Lessening the Effects of Sleep Apnea
Breathing disorders during sleep can lead to disturbances as commonplace as snoring. In more extreme cases, they may cause daytime hypersomnolence - the inability to stay awake during the day. The term apnea is used to describe a pause in breathing of 10 or more seconds. Sleep apnea is defined as having 30 or more apneic episodes per 8 hours of sleep. Sleep Apnea Syndrome (SAS) is characterized by numerous apneic episodes along with loud snoring and daytime sleeping.
Daytime sleeping is a real problem on the job or while driving. Falling asleep at the wheel is a common problem for SAS patients and the cause of numerous accidents. Falling asleep at work frequently results in injury and/or job loss.
Believe it or not, SAS can also lead to memory problems as well as difficulty concentrating and thinking. Anxiety and/or depression are frequent symptoms, as is irritable and aggressive behavior. Physically, a person with SAS may experience early morning headaches, sexual dysfunction, chronic tiredness, high blood pressure, and swelling of the extremities.
There are numerous treatment possibilities available for people experiencing sleep apnea. Obese patients must lose weight. There is very little risk associated with medically supervised weight-loss programs, and the weight loss may offer additional physical benefits.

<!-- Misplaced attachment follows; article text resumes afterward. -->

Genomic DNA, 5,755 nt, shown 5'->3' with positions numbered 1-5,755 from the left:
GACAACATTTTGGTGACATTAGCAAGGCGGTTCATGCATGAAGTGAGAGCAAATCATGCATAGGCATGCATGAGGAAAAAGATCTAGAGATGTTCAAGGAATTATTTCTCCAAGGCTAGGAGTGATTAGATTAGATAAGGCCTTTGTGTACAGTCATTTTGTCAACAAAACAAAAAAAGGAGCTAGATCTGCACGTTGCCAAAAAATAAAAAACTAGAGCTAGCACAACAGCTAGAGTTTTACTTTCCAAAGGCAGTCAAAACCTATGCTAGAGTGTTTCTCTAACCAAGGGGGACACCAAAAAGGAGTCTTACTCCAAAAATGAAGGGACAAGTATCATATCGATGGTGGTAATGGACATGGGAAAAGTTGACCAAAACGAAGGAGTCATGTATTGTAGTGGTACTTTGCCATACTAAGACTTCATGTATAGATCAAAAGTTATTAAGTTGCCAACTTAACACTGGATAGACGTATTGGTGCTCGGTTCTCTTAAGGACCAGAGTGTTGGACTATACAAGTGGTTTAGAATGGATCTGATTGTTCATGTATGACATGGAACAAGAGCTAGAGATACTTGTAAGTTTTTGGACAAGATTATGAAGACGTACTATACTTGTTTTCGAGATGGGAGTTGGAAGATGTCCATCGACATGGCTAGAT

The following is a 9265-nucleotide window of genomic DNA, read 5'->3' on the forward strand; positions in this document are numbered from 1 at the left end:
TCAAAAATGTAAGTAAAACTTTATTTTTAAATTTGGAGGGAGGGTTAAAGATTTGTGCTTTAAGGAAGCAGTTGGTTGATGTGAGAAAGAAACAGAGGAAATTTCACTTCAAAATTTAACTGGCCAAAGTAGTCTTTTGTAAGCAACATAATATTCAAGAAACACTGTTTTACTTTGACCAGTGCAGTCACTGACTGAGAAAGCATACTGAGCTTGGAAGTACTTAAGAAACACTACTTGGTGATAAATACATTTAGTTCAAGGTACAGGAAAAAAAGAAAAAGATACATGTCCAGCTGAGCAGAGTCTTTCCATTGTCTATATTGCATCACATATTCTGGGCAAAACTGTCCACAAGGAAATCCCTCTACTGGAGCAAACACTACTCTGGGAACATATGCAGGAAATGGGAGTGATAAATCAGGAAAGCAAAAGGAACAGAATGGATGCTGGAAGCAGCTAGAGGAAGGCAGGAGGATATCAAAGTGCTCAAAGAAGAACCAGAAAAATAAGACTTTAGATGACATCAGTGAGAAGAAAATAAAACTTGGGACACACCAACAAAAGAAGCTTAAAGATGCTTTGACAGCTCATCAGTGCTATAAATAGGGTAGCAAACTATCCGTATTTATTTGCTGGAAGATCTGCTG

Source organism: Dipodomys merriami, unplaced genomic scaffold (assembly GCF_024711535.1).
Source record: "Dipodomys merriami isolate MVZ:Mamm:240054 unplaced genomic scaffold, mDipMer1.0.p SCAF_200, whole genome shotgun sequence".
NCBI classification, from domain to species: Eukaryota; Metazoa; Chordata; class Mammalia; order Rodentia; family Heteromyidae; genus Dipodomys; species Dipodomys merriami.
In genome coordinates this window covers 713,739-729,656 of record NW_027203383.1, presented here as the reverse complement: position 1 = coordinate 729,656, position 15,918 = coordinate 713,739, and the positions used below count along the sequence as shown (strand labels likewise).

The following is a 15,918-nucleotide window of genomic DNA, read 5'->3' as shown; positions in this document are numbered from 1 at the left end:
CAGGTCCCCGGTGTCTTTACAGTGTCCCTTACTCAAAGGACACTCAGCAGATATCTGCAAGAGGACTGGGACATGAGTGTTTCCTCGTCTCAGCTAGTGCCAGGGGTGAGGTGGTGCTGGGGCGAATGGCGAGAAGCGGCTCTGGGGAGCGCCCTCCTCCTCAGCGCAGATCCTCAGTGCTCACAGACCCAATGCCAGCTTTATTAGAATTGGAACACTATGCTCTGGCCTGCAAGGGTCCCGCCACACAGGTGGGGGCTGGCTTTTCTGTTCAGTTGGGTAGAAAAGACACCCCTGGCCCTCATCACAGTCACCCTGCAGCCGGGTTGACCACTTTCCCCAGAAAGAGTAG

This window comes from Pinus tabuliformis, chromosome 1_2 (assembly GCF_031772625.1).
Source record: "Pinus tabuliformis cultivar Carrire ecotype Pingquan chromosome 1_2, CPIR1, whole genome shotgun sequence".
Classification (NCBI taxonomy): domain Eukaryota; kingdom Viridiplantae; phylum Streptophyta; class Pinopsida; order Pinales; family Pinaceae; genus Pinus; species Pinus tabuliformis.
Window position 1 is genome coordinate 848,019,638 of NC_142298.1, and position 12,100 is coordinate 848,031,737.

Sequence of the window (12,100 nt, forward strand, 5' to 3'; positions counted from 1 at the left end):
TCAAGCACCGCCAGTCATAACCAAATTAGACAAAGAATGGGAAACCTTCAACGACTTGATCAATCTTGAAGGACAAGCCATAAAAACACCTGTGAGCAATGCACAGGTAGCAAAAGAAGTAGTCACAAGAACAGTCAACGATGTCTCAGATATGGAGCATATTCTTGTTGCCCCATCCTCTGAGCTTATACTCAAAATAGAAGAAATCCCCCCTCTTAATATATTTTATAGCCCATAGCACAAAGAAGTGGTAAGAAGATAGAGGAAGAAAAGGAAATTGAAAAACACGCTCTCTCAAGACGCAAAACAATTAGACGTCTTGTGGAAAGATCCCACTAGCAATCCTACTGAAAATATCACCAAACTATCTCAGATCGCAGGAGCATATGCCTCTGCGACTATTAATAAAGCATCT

Sleeping on your side may reduce the number of apneic episodes you experience by nearly 50%.
If you have sleep apnea, do not drink alcoholic beverages or take sleeping pills before bedtime. This will make your condition worse by depressing your respiratory system's drive to breathe.
Nonsurgical treatments for SAS include supplemental oxygen and continuous positive airway pressure (CPAP). CPAP is effective but it is uncomfortable, and wearing a mask while sleeping is inconvenient. Bilevel positive airway pressure (BiPAP®) also provides noninvasive ventilatory support through a nasal mask offering alternated levels of gas flow.
Sometimes surgery will be required. There may be an obstruction that has to be removed or the situation may warrant a tracheostomy. A tracheostomy requires the surgical insertion of a tube into the trachea. This procedure is intended for people with severe symptoms.
Patient history and a physical exam may indicate the need for a polysomnogram (a formal sleep study) to confirm a diagnosis of SAS. It will document the number and length of each apneic episode and help to determine the severity of the breathing disorder. A polysomnogram is only one of a series of tests that will probably include an electrocardiogram (ECG), a chest x-ray, a pulmonary function test, and arterial blood gas analysis.
Polysomnography requires the attachment of sensors to various parts of the body. These sensors provide signals that are amplified and recorded on a printout. The printout can be analyzed to determine how severe the condition is as well as what therapy is most desirable.
Reviewed: March 20, 2005
Revised: March 20, 2005